Gallium-nitride (GaN) is becoming increasingly attractive in power electronics because the low switching losses of GaN enable high-frequency operation, which reduces the size of passive components without adversely impacting efficiency.
By employing a vertical FinFET GaN transistor design—for higher-voltage, higher-current switches, a vertical structure is preferred since its die area does not depend on the breakdown voltage—researchers from MIT, Cardiff, IQE (a Wales-based wafer and substrate maker), IBM, Columbia University, and the Singapore-MIT Alliance for Research and Technology have reported on development of a switch that handles voltages up to 1,200 V.
What’s more, the researchers report that with further work their FinFET device holds the promise of boosting capacity to the 3,300 V to 5,000 V range needed to bring the efficiencies of GaN to power electronics in the electrical grid itself.
Even at 1,200 V, the GaN device already has enough capacity to be considered alongside silicon-carbide (SiC) in addressing the power conversion needs of electric vehicles (EVs), but the researchers, who presented their paper at the IEEE International Electron Devices Meeting (San Francisco, Dec. 4-6), emphasize that they have thus far only produced a first prototype manufactured in an academic lab.
The leading GaN device architecture today is the High Electron Mobility Transistor (HeMT), which is a lateral device, meaning the entire device is fabricated on the top surface of the gallium-nitride wafer. While the resultant semiconductor is good for low-power applications like laptop chargers, the current and voltage demands for high-power conversion applications makes the chip area in a lateral topology so large that it becomes difficult to manufacture.
Schematic of the proposed GaN vertical fin power FET and its starting epi-structure. (Source MIT Technology Licensing Office)
Other drawbacks of lateral GaN FETs include (among other things): high leakage current; the larger dimensions and cost needed to yield higher voltage breakdown limits; non-uniform heat generation; the careful management of electric field profiles required in the lateral dimension between contacts (particularly in high voltage applications); the difficulties entailed in trying to make a normally-off device; reliability; maximum current limited by wire routing; and the lack of avalanche breakdown properties.
According to MIT professor of electrical engineering and computer science Tomás Palacios, senior author of the new paper, vertical devices are much better in terms of how much voltage they can manage and how much current they control. In these devices the current, instead of flowing through the surface of the semiconductor, flows through the wafer and across the semiconductor. This provides more space for input and output wires, enabling higher current loads, higher voltages, and higher efficiencies.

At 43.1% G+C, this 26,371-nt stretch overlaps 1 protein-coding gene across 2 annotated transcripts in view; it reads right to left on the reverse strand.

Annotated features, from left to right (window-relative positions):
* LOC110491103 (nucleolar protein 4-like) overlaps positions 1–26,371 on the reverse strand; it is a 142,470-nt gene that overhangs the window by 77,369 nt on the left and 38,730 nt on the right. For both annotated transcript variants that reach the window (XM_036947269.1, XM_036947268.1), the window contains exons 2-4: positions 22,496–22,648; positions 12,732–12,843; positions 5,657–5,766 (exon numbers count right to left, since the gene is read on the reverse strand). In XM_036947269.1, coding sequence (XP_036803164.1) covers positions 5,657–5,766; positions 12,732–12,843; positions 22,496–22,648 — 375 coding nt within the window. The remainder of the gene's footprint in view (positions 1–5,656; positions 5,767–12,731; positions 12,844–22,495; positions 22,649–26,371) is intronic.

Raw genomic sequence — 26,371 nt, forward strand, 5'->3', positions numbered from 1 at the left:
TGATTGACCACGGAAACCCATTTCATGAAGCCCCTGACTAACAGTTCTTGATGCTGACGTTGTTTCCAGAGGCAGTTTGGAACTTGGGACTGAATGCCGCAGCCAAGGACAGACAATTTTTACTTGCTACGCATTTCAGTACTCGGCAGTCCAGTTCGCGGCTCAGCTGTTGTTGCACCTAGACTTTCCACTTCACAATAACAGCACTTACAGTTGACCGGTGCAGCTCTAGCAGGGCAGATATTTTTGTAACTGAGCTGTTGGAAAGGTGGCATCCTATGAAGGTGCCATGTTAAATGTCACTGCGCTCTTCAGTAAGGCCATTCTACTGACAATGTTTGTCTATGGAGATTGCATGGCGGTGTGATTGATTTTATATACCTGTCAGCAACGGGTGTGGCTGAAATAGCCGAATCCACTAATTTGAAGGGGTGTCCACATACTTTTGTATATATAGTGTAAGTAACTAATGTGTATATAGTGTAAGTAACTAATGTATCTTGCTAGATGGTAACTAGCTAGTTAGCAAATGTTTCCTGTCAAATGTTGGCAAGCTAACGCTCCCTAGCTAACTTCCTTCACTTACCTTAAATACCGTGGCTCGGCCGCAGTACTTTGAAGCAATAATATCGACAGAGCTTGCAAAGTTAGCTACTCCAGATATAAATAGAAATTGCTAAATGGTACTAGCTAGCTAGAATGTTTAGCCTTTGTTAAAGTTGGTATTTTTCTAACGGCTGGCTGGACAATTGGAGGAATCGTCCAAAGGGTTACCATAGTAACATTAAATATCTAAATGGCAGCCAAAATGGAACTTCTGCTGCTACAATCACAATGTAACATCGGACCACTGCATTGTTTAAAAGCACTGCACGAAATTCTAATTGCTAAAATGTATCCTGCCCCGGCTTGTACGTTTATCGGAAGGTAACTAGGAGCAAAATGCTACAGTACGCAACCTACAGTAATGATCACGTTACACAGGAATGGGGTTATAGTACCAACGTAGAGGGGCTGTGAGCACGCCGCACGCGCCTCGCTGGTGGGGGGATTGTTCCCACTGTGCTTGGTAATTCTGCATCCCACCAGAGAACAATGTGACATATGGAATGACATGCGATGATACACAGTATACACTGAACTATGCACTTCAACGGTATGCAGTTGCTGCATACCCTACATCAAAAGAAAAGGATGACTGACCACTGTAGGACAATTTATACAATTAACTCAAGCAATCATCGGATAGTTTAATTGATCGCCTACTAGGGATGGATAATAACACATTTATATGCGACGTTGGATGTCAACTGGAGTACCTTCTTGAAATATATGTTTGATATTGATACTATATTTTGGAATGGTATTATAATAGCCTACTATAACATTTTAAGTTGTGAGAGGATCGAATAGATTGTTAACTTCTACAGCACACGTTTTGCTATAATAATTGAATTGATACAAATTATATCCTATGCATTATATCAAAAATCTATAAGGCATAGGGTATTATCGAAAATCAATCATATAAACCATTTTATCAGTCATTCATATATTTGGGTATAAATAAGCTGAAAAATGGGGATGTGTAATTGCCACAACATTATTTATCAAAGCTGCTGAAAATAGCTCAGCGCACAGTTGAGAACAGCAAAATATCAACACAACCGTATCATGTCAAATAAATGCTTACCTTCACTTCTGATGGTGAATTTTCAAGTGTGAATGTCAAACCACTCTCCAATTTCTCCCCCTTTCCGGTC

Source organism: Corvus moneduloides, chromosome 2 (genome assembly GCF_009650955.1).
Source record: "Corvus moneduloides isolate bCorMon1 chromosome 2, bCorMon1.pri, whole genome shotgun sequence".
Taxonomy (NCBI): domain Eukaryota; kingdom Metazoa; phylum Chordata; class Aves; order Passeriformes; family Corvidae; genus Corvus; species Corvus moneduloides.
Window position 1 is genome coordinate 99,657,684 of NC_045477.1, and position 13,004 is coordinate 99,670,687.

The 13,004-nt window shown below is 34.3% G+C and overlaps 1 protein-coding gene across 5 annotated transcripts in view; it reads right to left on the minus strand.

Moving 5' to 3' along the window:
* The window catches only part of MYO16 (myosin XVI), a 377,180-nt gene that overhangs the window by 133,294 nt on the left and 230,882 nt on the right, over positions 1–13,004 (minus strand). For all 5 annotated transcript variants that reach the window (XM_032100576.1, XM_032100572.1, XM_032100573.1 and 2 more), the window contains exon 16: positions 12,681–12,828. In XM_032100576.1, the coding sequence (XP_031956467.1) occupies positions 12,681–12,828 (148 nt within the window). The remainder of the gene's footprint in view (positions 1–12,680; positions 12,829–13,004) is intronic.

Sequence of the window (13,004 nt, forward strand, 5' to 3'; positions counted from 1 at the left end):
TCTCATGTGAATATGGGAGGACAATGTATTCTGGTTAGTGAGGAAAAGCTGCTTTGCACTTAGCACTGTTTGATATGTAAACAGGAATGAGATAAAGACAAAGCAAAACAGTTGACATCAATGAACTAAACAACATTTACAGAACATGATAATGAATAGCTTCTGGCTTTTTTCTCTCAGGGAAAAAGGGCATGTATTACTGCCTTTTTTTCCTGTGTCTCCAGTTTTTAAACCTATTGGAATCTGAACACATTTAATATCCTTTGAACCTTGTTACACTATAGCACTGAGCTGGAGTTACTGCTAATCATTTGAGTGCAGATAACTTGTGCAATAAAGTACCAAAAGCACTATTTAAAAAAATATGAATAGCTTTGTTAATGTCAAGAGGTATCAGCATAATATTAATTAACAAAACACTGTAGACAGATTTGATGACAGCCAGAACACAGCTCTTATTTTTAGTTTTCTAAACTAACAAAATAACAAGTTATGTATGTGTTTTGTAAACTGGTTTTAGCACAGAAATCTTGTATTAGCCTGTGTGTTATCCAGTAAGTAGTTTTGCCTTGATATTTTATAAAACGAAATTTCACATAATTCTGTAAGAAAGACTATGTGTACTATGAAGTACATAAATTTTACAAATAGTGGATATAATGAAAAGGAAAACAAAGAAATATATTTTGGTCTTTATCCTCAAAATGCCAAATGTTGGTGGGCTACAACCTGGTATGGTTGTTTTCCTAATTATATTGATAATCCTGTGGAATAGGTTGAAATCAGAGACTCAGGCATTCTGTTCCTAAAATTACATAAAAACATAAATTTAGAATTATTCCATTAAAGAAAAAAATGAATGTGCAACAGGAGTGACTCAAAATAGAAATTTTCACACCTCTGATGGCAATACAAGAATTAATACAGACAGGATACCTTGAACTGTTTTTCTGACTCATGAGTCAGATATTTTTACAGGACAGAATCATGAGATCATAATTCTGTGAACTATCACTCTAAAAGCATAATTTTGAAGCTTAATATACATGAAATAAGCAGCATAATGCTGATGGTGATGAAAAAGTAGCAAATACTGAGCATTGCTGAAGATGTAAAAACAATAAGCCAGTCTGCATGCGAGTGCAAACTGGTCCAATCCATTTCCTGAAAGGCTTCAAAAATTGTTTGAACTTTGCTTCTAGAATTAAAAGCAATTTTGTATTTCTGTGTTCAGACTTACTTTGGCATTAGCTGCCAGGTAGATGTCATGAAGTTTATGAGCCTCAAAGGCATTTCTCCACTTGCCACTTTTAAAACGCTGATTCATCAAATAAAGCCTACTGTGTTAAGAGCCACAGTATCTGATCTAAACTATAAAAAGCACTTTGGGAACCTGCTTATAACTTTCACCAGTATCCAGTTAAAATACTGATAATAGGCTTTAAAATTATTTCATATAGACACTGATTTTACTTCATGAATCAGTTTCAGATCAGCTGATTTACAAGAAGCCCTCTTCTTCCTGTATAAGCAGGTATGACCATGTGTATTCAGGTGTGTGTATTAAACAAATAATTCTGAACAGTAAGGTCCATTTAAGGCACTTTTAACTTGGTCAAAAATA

With lateral devices, on the other hand, all the current flows through a very narrow slab of material where the gate’s electric field can exert an influence on it; this area may be only 50nm in thickness and close to the surface. All the heat is being generated in this very narrow region and it gets extremely hot. In a vertical device, the current flows through the entire wafer, so heat dissipation is much more uniform.
In the past, researchers had attempted to build vertical transistors by embedding physical barriers in the gallium nitride to direct current into a channel beneath the gate. The barriers, however, were built from a costly material that’s difficult to produce, and integrating it with the surrounding gallium nitride in a way that doesn’t disrupt the transistor’s electronic properties proved challenging.
Rather than using an internal barrier to route current into a small region of a larger device, Palacios and his team used a narrower device. Their vertical gallium nitride transistors have bladelike protrusions known as “fins.” On both sides of each fin are electrical contacts that together act as a gate. Current enters the transistor through another contact, on top of the fin, and exits through the bottom of the device. The narrowness of the fin ensures that the gate electrode will be able to switch the transistor on and off.
Palacio attributes the clever idea of changing the geometry of the transistor—and thus confining the current geometrically by removing material from those regions where they don’t want the current to flow—to first authors Yuhao Zhang, a post-doctorate researcher in Palacios’ lab, and Min Sun, who received his MIT Ph.D. in the Department of Electrical Engineering and Computer Science (EECS). Other members of the team include Jie Hu, a postdoc in Palacios’s group; Zhihong Liu of the Singapore-MIT Alliance for Research and Technology; Xiang Gao of IQE; and Columbia’s Ken Shepard.
The fabricated transistor demonstrated a threshold voltage of 1 V and a specific on resistance of 0.36 mΩcm2. By proper electric field engineering, 800 V blocking voltage was achieved at a gate bias of 0V, the researchers reported.